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Parasites & Vectors

, 11:652 | Cite as

Pure early zygotic genes in the Asian malaria mosquito Anopheles stephensi

  • Yang Wu
  • Wanqi Hu
  • James K. Biedler
  • Xiao-Guang ChenEmail author
  • Zhijian Jake TuEmail author
Open Access
Research

Abstract

Background

The Asian malaria mosquito, Anopheles stephensi, is a major urban malaria vector in the Middle East and on the Indian subcontinent. Early zygotic transcription, which marks the maternal-to-zygotic transition, has not been systematically studied in An. stephensi or any other Anopheles mosquitoes. Improved understanding of early embryonic gene expression in An. stephensi will facilitate genetic and evolutionary studies and help with the development of novel control strategies for this important disease vector.

Results

We obtained RNA-seq data in biological triplicates from four early An. stephensi embryonic time points. Using these data, we identified 70 and 153 pure early zygotic genes (pEZGs) under stringent and relaxed conditions, respectively. We show that these pEZGs are enriched in functional groups related to DNA-binding transcription regulators, cell cycle modulators, proteases, transport, and cellular metabolism. On average these pEZGs are shorter and have less introns than other An. stephensi genes. Some of the pEZGs may arise de novo while others have clear non-pEZG paralogs. There is no or very limited overlap between An. stephensi pEZGs and Drosophila melanogaster or Aedes aegypti pEZGs. Interestingly, the upstream region of An. stephensi pEZGs lack significant enrichment of a previously reported TAGteam/VBRGGTA motif found in the regulatory region of pEZGs in D. melanogaster and Ae. aegypti. However, a GT-rich motif was found in An. stephensi pEZGs instead.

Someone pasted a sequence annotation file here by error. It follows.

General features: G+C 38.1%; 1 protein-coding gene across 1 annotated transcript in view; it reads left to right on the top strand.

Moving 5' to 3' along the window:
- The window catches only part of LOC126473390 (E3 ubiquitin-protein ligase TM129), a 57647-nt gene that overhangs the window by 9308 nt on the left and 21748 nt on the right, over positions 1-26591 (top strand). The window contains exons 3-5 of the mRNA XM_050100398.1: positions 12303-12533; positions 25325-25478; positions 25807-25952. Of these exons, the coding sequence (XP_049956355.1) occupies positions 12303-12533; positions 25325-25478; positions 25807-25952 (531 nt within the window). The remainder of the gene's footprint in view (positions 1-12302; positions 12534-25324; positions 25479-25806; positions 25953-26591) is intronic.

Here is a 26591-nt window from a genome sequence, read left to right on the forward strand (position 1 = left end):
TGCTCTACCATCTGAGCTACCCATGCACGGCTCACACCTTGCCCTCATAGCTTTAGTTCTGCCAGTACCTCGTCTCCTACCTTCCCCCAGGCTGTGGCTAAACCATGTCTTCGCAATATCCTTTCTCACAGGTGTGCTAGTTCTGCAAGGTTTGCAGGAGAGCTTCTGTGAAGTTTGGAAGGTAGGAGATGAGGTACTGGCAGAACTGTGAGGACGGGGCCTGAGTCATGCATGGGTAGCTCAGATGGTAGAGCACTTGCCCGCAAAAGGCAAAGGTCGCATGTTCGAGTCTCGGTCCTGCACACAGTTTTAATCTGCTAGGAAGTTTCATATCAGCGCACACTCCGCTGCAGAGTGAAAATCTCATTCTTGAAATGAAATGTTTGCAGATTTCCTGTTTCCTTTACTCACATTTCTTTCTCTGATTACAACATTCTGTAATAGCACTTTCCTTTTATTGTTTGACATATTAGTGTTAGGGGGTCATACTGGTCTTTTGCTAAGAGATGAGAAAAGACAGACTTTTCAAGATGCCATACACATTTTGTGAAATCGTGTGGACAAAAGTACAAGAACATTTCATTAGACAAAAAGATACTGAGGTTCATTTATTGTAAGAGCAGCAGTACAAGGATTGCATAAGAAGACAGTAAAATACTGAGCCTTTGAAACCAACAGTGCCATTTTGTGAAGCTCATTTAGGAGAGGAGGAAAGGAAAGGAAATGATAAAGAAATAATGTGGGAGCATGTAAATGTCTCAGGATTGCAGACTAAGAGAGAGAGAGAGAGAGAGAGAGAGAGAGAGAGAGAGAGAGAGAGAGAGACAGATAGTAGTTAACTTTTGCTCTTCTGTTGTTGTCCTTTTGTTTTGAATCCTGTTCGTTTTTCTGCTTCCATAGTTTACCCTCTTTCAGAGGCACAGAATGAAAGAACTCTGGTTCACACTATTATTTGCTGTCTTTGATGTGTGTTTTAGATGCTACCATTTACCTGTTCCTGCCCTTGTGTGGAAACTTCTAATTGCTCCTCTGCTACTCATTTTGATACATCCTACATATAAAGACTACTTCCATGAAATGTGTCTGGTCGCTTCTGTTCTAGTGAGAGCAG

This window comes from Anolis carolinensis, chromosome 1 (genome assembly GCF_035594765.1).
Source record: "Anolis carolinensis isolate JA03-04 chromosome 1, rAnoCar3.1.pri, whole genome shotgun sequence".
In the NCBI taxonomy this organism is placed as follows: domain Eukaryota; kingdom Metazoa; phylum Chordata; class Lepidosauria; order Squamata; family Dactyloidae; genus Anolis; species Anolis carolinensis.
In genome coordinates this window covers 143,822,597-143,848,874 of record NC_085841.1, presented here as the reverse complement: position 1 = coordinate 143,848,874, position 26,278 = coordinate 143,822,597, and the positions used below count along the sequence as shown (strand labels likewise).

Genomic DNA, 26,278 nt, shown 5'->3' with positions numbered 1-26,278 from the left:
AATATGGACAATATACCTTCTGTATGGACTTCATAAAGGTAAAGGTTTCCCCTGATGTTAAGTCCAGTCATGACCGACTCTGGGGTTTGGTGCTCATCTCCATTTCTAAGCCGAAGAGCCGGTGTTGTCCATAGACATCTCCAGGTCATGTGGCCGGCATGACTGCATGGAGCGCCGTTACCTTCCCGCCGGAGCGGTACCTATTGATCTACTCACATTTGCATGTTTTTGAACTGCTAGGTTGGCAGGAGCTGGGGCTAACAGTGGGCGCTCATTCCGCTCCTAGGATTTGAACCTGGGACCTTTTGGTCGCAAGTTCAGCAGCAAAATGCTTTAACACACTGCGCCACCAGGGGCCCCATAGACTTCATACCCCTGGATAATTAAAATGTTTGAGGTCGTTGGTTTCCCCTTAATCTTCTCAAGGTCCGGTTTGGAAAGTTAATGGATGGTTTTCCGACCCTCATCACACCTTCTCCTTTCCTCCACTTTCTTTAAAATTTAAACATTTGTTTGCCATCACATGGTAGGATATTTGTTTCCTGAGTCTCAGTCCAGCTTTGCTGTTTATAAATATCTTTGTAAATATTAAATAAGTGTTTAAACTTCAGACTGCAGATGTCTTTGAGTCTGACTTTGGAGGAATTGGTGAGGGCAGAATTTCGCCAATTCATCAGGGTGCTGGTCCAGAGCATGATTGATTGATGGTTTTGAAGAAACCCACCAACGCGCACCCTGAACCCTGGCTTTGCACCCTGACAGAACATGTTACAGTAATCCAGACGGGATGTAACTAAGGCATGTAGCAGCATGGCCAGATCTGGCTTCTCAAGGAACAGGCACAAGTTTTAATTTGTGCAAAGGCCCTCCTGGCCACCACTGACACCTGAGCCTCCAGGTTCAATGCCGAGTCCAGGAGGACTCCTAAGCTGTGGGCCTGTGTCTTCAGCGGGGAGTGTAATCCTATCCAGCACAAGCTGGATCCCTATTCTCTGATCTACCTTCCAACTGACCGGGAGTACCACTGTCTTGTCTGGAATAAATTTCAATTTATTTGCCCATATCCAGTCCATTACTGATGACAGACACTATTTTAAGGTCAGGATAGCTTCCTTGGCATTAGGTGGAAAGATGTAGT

Conclusions